14. The method as described in 13, wherein after step c), further comprising the step of:
applying a settling compression to said second spacer to settle said mounting combination.
15. The method as described in 13, wherein after step d), further comprising the step of:
slipping a barrel sleeve around the barrel; and
securing said barrel sleeve to the barrel with a lock ring.
16. The method as described in 13, wherein step a) further comprises the steps of:
inserting power connectors for the laser apparatus through said first spacer; and
connecting the laser apparatus to a control module.
Description
CLAIM OF PRIORITY

This application claims priority from U.S. Provisional Patent Application Ser. No. 60/575,443, filed on May 28, 2004, which is incorporated herein in its entirety.

BACKGROUND OF THE INVENTION

The firearms training industry has, for a number of years, trained individuals in the use of firearms by using systems that incorporate simulated weapons and simulated scenarios. Typically, these systems present a trainee with simulated situations which require the trainee to exercise judgment in determining when and where to fire a simulated weapon. The simulated situations are typically produced as an interactive cinematic environment using videotaped situations with actual people and locations to create a realistic environment for the trainee. Throughout the cinematic experience, the systems detect and record the location of each “shot” fired by the trainee in relation to the position of the character to which the shot was directed.

In such systems, the detection and location of a trainee's shot is often accomplished through use of a simulated weapon that works in conjunction with data acquisition equipment. The simulated weapon and data acquisition equipment may take on various forms. For example, in one weapons training system, the simulated weapon may employ a laser light source to generate a spot on the screen (or reflective surface) when the weapon is aimed and fired by the trainee. The data acquisition equipment employs an area array image sensor, such as a Charge Coupled Device (CCD) camera, to detect and locate the position of the laser spot when it is directed upon the screen by the trainee.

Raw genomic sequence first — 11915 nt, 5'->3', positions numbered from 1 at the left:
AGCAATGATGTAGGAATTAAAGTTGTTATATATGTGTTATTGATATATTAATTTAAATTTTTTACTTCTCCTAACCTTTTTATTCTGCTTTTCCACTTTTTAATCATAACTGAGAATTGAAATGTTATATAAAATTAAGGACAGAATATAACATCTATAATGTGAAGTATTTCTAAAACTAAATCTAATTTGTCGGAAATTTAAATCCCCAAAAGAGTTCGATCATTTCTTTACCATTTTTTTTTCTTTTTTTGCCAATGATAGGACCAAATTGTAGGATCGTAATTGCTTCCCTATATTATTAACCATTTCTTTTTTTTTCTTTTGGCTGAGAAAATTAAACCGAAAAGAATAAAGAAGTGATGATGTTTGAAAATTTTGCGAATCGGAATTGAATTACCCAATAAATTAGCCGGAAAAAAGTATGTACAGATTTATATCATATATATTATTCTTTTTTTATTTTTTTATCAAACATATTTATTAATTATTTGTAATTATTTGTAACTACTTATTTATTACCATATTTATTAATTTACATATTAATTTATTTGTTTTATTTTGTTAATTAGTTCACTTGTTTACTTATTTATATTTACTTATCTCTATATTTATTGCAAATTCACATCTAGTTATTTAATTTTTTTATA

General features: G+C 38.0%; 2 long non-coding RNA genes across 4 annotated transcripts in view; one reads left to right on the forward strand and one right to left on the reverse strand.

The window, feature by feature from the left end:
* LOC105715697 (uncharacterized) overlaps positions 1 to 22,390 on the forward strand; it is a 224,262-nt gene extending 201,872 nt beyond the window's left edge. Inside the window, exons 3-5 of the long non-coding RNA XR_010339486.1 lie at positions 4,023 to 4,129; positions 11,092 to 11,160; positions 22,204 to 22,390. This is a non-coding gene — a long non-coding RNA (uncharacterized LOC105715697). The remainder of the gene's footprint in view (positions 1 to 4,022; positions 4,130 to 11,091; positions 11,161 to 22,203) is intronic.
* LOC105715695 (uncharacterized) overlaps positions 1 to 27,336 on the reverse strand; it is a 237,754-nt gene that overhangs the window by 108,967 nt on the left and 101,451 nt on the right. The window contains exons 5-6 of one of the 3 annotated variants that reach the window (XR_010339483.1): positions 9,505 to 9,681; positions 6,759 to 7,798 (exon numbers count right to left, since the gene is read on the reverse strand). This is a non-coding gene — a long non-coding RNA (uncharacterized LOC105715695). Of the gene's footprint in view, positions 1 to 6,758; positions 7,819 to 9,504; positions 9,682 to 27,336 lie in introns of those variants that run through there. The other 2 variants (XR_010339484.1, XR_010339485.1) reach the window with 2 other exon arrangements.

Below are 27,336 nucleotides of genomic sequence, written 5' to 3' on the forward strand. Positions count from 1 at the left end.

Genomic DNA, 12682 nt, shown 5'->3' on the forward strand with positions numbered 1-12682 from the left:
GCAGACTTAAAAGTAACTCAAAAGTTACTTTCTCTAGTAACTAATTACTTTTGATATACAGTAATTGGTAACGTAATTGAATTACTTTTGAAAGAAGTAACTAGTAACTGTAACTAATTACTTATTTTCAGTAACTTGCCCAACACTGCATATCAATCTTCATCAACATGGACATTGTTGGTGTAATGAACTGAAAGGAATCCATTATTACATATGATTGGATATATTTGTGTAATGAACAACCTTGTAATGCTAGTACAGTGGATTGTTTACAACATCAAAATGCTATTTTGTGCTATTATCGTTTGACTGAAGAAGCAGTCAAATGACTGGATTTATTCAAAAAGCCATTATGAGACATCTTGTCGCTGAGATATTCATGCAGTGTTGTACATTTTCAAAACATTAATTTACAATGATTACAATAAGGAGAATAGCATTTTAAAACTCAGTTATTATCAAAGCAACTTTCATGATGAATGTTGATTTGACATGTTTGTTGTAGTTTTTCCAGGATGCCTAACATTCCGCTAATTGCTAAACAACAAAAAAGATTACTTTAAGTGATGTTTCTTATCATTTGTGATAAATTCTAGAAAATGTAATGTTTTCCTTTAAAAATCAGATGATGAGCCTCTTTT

To accomplish these tasks, the CCD camera is aimed at the screen to constantly receive an updated image consisting of light reflected from the screen. Before entering the CCD camera, the reflected light passes through a filter that prevents passage of all light not having a wavelength equal to that of the laser light. Thus, only reflected light from the laser spot actually enters the CCD camera where it is imposed on a sensor surface comprised of individual CCD sensors arranged in a two-dimensional array (or row and column grid) like the discrete pixels on a computer monitor or television screen. When struck by the reflected light of the laser spot, the sensors produce an electrical signal corresponding to the intensity of the light received by the sensors. By scanning all of the sensors in the sensor array one row after another, the current image received by the CCD camera is converted into a plurality of discrete electrical signals or pixels. The presence and location of a laser spot is determined by subsequent analysis of the acquired pixel data.

Other firearms training systems enable multiple individuals to be trained simultaneously as a team using similar simulated weapons and data acquisition equipment. To detect and distinguish between multiple weapons that may be fired at the same time by multiple trainees, some systems employ simulated weapons having a laser light source which is modulated at a preset frequency. By modulating the lasers of the different weapons in the system at different preset frequencies, appropriate data acquisition equipment is able to distinguish a laser spot generated by one weapon from the laser spots generated by the other weapons.

Various patents disclose the use of laser or other light energy with firearms to simulate firearm operation. For example, U.S. Pat. No. 3,633,285 discloses a laser transmitting device for marksmanship training. The device is readily mountable to the barrel of a firearm, such as a rifle, and transmits a light beam upon actuation of the firearm firing mechanism. The laser device is triggered in response to an acoustical transducer detecting sound energy developed by the firing mechanism. The light beam is detected by a target having a plurality of light detectors, whereby an indication of aim accuracy may be obtained.